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Ryan defends plan for fundamental Medicare redesign

House Budget Committee chairman Paul Ryan defended his plan to redesign the government’s biggest health insurance plans on NBC’s Meet the Press Sunday, saying it was necessary to avert a sovereign debt crisis.

House Budget Committee chairman Paul Ryan, R- Wis., defended his plan to redesign the federal government’s health insurance plans, Medicare and Medicaid, on NBC’s Meet the Press Sunday, saying it was necessary to avert a sovereign debt crisis.

“We need a clean break from the politics of the past,” he said. “We have a debt crisis staring us in the face.”

He rejected any tax increases as part of his plan, arguing that they would only slow down economic growth. “The problem we have is spending, not taxes,” he argued. “We’ve got to get our spending under control because that’s the root cause of our problem.”

Under President Barack Obama’s budget blueprint, federal outlays would be nearly 23 percent of gross domestic product over the next 10 years; Ryan says his plan would keep federal outlays under 20 percent of GDP.

Obama won't agree to Ryan plan
Also on Meet the Press, Obama’s senior advisor David Plouffe said Obama is “obviously not going to sign on” with Ryan’s approach to cutting future debt and that the Ryan plan is “not going to become law.”

He added that Obama “will be laying out his approach to long-term deficit reduction later this week,” which seemed to imply that Obama will offer new ideas beyond those he proposed in his fiscal year 2012 budget blueprint.

The health care overhaul signed into law by Obama last year would reduce Medicare spending by about $500 billion over 10 years. But Plouffe said "We have to do more. So you're going to have to look at Medicare and Medicaid and see what kind of savings you can get.”

Obama will make his proposals in a speech Wednesday.

Sen. Jeff Sessions, R-Ala., the ranking member of the Senate Budget Committee, said Sunday that Plouffe's announcement that the president will offer deficit reduction ideas this week "is an apparent recognition that the budget plan he submitted to Congress... fails to address our dire fiscal challenges. However, it will not be sufficient for the President to simply make a speech."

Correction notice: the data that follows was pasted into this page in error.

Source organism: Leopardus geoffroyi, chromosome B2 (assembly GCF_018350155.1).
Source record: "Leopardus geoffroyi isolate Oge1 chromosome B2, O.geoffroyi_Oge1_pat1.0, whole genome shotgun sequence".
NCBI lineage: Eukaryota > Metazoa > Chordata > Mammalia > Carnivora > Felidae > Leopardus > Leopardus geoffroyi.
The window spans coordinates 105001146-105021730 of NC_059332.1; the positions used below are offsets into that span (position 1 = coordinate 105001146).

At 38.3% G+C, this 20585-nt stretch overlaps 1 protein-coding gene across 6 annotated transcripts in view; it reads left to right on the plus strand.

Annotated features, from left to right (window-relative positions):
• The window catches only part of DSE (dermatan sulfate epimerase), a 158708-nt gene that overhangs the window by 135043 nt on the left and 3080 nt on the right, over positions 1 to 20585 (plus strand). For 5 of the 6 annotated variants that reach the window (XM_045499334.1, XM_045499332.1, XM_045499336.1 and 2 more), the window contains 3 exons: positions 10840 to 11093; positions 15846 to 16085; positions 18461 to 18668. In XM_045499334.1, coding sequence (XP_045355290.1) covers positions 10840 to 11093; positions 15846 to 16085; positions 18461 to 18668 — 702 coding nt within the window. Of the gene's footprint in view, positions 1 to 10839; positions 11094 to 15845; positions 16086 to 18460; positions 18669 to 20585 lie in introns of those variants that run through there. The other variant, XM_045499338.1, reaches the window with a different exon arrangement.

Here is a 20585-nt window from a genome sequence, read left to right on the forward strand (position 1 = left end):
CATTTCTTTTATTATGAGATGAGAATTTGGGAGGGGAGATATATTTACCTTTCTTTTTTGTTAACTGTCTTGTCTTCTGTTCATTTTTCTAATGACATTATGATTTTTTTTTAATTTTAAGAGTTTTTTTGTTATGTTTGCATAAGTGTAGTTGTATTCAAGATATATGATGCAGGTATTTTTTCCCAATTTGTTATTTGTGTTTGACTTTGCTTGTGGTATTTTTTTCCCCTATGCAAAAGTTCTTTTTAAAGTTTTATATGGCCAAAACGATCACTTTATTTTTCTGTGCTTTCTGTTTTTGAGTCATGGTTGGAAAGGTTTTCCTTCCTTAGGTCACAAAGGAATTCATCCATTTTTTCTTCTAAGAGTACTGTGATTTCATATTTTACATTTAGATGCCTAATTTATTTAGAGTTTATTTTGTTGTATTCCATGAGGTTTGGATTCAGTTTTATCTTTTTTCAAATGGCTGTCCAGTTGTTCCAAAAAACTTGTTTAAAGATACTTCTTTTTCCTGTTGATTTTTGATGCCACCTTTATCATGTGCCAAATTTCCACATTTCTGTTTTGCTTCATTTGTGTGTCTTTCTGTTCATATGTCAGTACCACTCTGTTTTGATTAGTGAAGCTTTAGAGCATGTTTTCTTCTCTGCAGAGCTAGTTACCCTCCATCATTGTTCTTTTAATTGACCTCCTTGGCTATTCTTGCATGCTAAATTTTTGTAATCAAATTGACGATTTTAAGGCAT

Instead, Sessions said, Obama ought to submit an entirely new budget plan to Congress specifying the changes he seeks to make to his previous proposals in both mandatory spending, such as Medicare, and discretionary spending, the annual appropriations for federal departments and agencies.

Plouffe said Congress must vote to increase the federal debt limit in the next few months and should not “be playing brinkmanship with the full faith and credit of the United States of America.” Some congressional Republicans have called for deeper spending cuts before they will agree to raise the federal government’s borrowing limit.

Plouffe said congressional leaders in both parties “have said we have to raise the debt limit, so we’re going to. But in that process, we should be able to reduce the deficit.”

Upcoming vote to raise the debt limit
Ryan, who appeared after Plouffe on the program, said he was encouraged that Plouffe had seemed to draw a connection between deficit-reducing steps and the upcoming congressional vote on the debt limit.  “We believe accompanying any debt ceiling (increase), you need real fiscal reforms, real spending cuts and real spending controls going forward,” Ryan said.

He acknowledged that negotiations between congressional Republicans and Obama over the preconditions to raising the debt limit would be just as contentious as last week’s bargaining over a spending bill for the remainder of the current fiscal year.

Plouffe said the spending accord which Obama reached with House Speaker John Boehner late Friday night was “a good moment” and a harbinger of good working relationships in the months ahead, saying “trust and understanding was built up between the speaker and the president and the Senate majority leader.”